Two huge dogs come for friendship. They are ferocious with wild animals but very tender with us. A little cuddle at the neck, and they are very tame. Their waging tails are the flags of eternal truce.

It rains in torrents whole night. We can hardly sleep. The thunders don’t regard decibel limit.
Sky clears at morning. With a glass of buffalo milk, I go out. Liuti wraps itself in mist-wrapper to enjoy the morning cold.

Then all of a sudden, downpour starts.

It would be impossible to walk. As Partha and I discuss what to do, it is sunshine again without notice. We do not delay.
After a constant slow-ascenting trek of 2 km, we reach Panar Bugiyal (12,470 ft) at 10 am. 

There is an abandoned forest house. Adjacent to it is Prakash Singh Bhandari’s Choti.
Aanand advises to take our lunch here because it is uncertain in such inclement weather when we would reach Toli Bugiyal – still 6 km away.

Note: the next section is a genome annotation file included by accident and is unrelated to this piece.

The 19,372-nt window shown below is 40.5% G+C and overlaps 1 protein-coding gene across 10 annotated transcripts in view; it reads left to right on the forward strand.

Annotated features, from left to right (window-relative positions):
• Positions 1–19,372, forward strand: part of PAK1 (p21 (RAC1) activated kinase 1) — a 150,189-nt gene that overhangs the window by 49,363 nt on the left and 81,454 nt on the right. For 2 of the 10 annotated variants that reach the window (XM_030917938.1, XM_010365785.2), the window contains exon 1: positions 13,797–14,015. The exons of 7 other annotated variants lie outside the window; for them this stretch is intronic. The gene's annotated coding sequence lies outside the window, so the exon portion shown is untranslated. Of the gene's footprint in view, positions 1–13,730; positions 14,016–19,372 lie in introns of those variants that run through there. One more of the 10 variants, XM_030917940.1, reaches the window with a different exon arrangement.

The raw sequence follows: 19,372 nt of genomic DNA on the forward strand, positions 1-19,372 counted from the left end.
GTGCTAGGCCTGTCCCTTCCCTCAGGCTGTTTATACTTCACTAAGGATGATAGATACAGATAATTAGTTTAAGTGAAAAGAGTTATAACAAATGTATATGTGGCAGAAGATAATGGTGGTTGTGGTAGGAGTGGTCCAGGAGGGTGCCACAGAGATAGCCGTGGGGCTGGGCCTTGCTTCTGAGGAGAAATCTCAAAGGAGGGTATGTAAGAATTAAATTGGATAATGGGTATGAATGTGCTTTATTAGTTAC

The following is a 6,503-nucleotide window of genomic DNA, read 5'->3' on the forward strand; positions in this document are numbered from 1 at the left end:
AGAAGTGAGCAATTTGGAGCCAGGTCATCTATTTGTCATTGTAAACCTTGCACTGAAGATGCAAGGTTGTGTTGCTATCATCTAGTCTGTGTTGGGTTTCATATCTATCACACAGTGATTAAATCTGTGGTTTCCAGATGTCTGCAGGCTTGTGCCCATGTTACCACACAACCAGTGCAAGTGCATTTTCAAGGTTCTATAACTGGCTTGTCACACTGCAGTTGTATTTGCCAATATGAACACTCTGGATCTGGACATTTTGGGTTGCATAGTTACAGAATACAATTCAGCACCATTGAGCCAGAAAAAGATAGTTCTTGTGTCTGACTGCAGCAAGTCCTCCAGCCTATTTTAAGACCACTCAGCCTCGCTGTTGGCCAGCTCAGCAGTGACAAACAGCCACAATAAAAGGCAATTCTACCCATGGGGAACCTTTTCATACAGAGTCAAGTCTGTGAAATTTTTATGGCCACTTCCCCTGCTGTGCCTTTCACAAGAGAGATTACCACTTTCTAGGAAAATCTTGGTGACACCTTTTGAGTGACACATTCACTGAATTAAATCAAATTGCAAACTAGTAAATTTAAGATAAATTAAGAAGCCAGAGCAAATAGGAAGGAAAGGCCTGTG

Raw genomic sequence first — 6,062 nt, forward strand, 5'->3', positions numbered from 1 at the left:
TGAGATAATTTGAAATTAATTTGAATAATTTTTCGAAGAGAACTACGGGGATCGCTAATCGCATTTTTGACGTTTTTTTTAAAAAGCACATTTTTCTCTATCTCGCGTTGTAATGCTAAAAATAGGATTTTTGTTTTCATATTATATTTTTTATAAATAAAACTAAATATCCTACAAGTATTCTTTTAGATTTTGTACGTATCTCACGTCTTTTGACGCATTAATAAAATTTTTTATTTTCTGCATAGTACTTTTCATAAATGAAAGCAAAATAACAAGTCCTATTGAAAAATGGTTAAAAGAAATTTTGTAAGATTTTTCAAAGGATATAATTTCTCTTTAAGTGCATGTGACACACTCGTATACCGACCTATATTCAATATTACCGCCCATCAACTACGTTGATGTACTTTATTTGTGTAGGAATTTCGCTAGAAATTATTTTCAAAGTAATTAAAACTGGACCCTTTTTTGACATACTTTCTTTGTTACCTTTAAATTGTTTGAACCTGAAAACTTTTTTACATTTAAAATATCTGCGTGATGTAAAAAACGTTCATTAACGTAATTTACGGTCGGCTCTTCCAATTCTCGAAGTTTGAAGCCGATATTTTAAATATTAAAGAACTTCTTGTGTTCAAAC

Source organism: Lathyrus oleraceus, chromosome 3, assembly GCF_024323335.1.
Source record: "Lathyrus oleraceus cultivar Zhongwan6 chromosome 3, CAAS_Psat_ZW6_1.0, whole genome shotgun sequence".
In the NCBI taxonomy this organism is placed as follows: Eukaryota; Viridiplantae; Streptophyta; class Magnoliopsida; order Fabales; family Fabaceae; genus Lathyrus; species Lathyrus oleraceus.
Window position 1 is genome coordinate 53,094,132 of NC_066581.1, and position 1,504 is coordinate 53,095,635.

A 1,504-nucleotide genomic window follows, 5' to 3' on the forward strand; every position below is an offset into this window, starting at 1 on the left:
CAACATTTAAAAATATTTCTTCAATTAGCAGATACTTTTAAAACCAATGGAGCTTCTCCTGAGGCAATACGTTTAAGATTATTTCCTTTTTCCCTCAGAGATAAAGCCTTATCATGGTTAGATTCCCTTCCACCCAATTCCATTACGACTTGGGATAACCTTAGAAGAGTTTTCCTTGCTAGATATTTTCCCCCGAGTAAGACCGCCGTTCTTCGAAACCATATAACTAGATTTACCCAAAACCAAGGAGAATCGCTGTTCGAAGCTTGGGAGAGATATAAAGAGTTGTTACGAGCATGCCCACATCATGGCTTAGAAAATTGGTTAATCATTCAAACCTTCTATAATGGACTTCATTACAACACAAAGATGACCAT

Panar is one of the most beautiful Bugiyals I have ever seen. It’s a sea of wavy grass occasionally dotted with red flowers. Cows and horses graze along the slope that gradually leads to Panchaganga River bed. Mountains meditate on the other side. They look so near as if a run would take us to the tops. Rudranath temple perches there.
Rain starts. We wait until 2 pm and then proceed.

From Panar to Rudranath is 8 km, however, our route is in the opposite direction.
We trek along the ridge – on our right far below is Sagar, and on our left – some incredible landscapes of Panar Bugiyal. This part is pretty flat. 
Trekking along the Ridge. On our left is Panar Bugiyal, and on our right is Sagar Valley and Sagar Village

There are many shepherd huts in different nooks.

After 2 km, we reach a point from where our descent begins through forests. Now the path is rocky, muddy, and very slippery. Two nice waterfalls refresh us.

2 km more and we reach a small Bugiyal. Toli is another 2 km from here.

It again rains torrents. The last part is through rains the like of which I have never seen. We are completely drenched. Raincoat is useless.